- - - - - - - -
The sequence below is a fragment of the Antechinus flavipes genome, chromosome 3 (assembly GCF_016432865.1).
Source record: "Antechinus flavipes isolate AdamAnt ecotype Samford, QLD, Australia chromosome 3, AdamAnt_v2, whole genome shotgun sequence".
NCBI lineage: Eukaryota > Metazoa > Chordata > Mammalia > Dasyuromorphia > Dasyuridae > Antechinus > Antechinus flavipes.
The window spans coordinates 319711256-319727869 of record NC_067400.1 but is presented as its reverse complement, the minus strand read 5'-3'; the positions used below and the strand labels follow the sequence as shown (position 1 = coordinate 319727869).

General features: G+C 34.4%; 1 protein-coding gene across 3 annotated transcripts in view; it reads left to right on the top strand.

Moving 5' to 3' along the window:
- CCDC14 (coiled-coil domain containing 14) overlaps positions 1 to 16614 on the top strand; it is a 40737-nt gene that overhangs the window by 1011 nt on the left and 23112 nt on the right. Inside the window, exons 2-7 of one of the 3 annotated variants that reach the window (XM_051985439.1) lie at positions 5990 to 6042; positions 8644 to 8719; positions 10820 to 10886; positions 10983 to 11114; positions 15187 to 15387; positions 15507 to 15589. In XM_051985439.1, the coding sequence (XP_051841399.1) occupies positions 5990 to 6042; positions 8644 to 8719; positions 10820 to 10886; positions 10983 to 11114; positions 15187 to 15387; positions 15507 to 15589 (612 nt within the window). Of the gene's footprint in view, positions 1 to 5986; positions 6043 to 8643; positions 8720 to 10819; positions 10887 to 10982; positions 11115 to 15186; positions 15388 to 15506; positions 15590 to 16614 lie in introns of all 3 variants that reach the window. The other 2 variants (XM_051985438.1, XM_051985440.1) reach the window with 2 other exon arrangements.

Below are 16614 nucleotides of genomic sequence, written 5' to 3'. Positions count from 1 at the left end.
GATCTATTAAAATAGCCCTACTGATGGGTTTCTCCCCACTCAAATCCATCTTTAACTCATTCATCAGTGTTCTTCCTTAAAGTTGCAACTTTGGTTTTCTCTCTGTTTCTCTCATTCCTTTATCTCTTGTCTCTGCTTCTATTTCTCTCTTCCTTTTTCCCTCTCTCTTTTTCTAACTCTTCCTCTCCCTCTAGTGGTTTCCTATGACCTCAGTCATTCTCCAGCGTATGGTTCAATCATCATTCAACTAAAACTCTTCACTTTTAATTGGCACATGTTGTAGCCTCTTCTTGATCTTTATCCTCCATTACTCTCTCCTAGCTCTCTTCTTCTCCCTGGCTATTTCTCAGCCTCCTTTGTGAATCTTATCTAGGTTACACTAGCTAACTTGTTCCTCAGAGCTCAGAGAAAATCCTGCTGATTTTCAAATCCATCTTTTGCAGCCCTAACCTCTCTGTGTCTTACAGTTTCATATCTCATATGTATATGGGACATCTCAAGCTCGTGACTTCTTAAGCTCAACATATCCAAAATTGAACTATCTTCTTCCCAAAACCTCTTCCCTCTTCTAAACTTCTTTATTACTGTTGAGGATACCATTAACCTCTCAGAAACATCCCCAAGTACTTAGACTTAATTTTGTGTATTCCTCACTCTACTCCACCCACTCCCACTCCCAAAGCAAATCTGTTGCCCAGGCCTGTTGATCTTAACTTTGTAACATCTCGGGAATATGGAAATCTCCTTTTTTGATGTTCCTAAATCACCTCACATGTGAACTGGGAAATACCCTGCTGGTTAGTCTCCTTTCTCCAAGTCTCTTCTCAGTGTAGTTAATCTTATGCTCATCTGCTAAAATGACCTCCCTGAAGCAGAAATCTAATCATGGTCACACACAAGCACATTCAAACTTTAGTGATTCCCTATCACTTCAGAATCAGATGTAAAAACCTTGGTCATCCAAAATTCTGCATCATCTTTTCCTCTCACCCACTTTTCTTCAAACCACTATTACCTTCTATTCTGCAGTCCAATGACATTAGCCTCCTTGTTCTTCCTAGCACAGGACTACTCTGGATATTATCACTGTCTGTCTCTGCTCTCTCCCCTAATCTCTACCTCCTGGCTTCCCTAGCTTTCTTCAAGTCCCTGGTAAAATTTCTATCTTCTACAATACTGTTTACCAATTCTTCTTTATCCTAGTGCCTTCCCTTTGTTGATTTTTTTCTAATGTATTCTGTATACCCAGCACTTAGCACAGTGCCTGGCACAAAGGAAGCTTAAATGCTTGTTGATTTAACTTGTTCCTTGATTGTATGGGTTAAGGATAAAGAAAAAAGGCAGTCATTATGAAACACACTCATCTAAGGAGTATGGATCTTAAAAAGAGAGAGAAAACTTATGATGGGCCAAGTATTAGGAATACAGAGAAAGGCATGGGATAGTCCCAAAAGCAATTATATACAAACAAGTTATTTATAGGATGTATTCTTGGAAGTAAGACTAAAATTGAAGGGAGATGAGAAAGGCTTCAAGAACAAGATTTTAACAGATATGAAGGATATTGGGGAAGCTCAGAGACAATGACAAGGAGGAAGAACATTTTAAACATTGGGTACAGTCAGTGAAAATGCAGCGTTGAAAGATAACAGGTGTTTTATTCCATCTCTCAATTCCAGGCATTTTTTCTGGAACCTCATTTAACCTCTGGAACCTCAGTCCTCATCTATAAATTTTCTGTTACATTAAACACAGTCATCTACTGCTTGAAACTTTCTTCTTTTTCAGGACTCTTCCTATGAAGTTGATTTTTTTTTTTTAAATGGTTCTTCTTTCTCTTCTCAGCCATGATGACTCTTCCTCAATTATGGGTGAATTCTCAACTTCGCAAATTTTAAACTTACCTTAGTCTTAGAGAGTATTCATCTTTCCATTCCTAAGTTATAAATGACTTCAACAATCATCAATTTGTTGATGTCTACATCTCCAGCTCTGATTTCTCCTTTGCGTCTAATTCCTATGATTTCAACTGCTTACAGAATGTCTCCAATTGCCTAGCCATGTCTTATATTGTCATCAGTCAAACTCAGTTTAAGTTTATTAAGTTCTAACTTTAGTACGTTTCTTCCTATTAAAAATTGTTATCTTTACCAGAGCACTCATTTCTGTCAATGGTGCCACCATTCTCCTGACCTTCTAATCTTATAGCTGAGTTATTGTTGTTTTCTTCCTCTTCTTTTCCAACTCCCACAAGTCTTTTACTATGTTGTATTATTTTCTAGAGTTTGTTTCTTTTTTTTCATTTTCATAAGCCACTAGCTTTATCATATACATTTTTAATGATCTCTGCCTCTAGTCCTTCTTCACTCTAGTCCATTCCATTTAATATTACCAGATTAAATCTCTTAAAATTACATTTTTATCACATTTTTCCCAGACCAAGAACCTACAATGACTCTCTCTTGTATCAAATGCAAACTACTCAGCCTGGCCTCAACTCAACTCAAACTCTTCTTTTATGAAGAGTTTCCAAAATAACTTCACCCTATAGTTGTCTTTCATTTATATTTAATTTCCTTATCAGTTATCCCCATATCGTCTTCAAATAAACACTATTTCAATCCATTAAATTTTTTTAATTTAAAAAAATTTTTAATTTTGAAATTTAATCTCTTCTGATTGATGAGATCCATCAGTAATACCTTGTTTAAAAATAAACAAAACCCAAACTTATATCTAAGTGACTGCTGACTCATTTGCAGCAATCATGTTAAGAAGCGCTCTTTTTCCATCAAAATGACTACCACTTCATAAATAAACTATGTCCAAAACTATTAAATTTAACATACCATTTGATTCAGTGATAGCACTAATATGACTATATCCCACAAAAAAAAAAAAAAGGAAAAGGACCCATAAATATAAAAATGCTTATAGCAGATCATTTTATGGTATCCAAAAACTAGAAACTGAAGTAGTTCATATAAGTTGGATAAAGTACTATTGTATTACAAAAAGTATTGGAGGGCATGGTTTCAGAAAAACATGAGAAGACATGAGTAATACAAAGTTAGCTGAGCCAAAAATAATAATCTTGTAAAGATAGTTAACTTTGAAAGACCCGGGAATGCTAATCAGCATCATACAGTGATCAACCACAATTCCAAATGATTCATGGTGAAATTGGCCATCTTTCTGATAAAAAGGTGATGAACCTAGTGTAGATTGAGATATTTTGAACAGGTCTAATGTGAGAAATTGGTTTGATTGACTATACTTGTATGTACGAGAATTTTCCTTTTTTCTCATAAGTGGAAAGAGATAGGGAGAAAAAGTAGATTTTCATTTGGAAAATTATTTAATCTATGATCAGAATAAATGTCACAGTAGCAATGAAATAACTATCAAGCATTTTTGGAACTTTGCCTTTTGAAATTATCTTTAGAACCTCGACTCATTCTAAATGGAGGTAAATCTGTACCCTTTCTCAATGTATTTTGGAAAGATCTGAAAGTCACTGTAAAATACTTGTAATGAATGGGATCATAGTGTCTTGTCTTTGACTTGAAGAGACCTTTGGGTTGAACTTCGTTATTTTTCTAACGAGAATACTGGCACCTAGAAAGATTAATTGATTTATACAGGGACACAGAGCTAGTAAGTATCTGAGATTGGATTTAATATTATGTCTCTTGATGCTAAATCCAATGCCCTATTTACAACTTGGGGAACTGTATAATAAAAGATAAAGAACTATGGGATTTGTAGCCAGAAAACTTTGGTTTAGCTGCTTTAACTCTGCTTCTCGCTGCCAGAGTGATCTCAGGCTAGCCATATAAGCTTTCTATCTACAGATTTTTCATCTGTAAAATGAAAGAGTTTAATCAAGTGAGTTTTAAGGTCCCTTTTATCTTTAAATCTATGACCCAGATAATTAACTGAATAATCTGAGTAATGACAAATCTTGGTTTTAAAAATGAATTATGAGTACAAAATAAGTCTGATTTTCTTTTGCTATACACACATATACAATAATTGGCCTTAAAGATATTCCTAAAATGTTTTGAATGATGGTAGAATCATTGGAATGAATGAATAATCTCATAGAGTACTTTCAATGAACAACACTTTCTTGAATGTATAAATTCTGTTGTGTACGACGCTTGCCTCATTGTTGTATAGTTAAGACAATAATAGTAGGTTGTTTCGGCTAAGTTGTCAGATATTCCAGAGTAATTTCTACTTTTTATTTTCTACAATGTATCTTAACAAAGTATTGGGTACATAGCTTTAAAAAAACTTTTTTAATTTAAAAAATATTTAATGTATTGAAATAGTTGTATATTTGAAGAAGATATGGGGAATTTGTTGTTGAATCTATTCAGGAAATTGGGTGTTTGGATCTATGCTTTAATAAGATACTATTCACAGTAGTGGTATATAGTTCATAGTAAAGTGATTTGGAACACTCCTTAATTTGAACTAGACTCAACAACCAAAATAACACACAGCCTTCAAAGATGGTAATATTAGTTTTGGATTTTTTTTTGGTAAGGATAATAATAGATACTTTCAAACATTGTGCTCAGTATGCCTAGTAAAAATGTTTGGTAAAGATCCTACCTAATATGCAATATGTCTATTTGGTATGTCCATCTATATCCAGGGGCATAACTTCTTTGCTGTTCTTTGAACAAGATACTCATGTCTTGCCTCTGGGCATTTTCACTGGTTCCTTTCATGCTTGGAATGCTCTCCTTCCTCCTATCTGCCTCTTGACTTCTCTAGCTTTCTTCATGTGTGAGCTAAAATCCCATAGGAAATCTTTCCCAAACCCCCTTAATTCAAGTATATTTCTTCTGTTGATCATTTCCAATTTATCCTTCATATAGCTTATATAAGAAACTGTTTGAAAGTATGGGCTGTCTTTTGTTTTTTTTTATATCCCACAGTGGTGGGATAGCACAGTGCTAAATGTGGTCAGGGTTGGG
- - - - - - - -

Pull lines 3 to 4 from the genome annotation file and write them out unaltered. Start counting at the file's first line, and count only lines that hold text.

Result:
NCBI lineage: Eukaryota > Metazoa > Chordata > Mammalia > Dasyuromorphia > Dasyuridae > Antechinus > Antechinus flavipes.
The window spans coordinates 319711256-319727869 of record NC_067400.1 but is presented as its reverse complement, the minus strand read 5'-3'; the positions used below and the strand labels follow the sequence as shown (position 1 = coordinate 319727869).